Days like these recharge our batteries. Our creativity. Our connection with one another and our incredible surroundings. We laughed about our weirdness, breathed in deep gulps of fresh air, savoured our warm coffee and baileys, and relished in the silent moments.
The trail passed waterfalls, hot springs, villages, farm land, cliffs, forests, and scree slopes. We slept in tea houses, people’s homes, monastery floors, and storage rooms. We met trekkers from all over the world and local people from all over Nepal.
Good guests show respect, stay out of the way of their hosts, and get out of their way safely when necessary. If we don’t show and enforce respect for the residents of our wilderness areas, we run the risk of having great access to vast expanses of empty land.
Our first day was beautiful. Avalanche conditions calmed down after some snow over the weekend, and we were able to travel safely. The first section of the skin track is through the old growth forest. The ancient Western Red Cedar trees along this trail are up to 800 years old and have been spared the fires and logging of nearby areas. They tower over everything, but offer a safe and beautiful path up to the alpine.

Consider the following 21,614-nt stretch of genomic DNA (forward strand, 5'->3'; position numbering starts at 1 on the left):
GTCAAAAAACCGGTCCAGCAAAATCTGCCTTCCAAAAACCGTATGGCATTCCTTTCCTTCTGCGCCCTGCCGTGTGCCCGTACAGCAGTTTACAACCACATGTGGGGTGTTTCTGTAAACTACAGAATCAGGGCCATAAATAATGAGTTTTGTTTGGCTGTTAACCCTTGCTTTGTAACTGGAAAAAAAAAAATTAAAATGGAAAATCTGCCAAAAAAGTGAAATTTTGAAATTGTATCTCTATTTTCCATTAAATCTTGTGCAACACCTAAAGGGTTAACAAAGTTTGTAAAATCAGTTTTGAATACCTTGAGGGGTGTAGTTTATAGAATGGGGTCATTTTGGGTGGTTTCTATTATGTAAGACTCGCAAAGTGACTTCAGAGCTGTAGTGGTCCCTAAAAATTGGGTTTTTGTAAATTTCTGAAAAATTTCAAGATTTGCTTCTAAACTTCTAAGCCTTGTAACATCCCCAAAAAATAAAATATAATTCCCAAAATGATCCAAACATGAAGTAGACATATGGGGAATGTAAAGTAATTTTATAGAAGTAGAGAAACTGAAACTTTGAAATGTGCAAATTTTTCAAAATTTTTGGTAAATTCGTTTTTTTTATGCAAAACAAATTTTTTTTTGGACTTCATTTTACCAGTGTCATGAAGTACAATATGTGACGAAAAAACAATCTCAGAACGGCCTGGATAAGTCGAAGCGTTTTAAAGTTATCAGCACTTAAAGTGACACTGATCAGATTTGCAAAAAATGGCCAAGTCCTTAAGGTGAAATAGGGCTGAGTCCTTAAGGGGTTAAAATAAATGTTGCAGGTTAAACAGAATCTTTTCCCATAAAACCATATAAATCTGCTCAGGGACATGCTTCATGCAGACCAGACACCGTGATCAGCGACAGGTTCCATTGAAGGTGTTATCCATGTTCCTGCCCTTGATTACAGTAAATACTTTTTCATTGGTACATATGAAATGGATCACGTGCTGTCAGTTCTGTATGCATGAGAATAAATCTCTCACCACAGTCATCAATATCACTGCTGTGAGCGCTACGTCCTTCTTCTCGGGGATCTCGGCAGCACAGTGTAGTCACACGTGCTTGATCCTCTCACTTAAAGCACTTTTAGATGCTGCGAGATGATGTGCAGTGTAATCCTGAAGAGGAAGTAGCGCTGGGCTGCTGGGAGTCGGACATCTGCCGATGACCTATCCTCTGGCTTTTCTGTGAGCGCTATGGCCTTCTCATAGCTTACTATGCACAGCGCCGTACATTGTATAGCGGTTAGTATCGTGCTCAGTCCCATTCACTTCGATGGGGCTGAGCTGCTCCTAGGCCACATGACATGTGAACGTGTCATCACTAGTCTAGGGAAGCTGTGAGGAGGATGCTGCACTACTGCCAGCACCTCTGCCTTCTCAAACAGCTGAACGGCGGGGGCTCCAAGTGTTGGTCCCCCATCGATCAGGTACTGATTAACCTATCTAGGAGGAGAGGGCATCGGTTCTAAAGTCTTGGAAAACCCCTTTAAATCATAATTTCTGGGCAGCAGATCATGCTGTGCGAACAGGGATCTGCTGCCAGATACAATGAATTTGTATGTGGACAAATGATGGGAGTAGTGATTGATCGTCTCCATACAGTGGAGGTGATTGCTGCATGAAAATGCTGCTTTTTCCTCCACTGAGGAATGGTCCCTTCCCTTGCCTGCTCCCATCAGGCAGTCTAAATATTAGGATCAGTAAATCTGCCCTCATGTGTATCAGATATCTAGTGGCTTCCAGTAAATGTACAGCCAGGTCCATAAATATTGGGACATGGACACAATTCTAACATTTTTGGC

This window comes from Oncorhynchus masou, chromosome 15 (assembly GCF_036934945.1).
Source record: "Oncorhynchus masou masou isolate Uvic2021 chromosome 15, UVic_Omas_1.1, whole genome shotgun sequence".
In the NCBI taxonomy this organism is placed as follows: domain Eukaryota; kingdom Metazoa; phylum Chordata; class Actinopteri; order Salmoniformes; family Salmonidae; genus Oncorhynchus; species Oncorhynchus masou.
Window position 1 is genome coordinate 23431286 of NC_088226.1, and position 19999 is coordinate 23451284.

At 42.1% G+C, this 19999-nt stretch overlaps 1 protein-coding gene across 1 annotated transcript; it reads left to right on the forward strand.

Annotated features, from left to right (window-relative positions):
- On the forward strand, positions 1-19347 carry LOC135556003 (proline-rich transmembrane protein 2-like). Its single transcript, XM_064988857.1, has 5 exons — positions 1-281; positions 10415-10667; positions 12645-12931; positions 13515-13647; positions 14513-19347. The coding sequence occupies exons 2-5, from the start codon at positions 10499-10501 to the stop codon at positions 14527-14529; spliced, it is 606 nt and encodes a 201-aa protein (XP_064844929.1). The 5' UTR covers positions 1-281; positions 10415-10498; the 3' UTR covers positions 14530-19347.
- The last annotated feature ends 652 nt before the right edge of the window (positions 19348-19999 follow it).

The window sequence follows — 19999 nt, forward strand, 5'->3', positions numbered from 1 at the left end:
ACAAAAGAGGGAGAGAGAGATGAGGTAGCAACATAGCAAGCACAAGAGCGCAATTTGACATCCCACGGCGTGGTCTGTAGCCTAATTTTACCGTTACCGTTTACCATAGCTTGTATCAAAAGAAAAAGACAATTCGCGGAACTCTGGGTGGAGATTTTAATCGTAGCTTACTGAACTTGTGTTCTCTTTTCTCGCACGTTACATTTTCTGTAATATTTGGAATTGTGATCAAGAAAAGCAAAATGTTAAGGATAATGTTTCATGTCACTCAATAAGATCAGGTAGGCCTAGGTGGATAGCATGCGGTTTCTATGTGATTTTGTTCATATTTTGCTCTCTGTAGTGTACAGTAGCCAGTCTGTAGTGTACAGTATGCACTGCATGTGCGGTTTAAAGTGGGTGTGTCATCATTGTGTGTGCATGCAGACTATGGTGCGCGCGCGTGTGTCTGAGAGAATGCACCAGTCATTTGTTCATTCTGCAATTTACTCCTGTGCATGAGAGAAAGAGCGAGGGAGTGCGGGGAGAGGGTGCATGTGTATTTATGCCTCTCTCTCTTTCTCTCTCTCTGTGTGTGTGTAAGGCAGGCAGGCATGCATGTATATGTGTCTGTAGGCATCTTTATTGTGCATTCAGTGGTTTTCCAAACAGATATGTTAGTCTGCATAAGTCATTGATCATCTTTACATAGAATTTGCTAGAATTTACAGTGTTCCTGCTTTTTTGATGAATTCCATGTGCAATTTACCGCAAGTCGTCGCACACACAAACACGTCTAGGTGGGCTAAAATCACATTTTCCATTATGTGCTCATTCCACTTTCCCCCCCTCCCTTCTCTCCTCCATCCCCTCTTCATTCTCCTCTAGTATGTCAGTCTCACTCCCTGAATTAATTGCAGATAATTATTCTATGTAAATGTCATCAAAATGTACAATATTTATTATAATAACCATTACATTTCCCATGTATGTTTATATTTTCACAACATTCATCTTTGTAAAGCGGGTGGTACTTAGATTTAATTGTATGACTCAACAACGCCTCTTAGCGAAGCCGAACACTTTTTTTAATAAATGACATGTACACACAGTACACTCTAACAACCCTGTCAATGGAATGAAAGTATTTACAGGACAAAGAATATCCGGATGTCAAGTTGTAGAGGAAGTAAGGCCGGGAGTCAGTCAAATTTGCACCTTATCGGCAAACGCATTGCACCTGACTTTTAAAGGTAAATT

We grew up together. Each year of high school, our families would get together in Nelson, BC to hike up the Kokanee Glacier. We would set up shop at the Kokanee cabin and rip around some of the most beautiful backcountry in the world for a few days. We hiked, boot skied on the glacier, and surfed on icebergs in freezing lakes. In the evenings, we would play games and tell catch up on our year apart. Robyn and I grew closer each year we went up there. We are very fortunate to have spent time up there and cherish the memories we have from up where life seems so simple.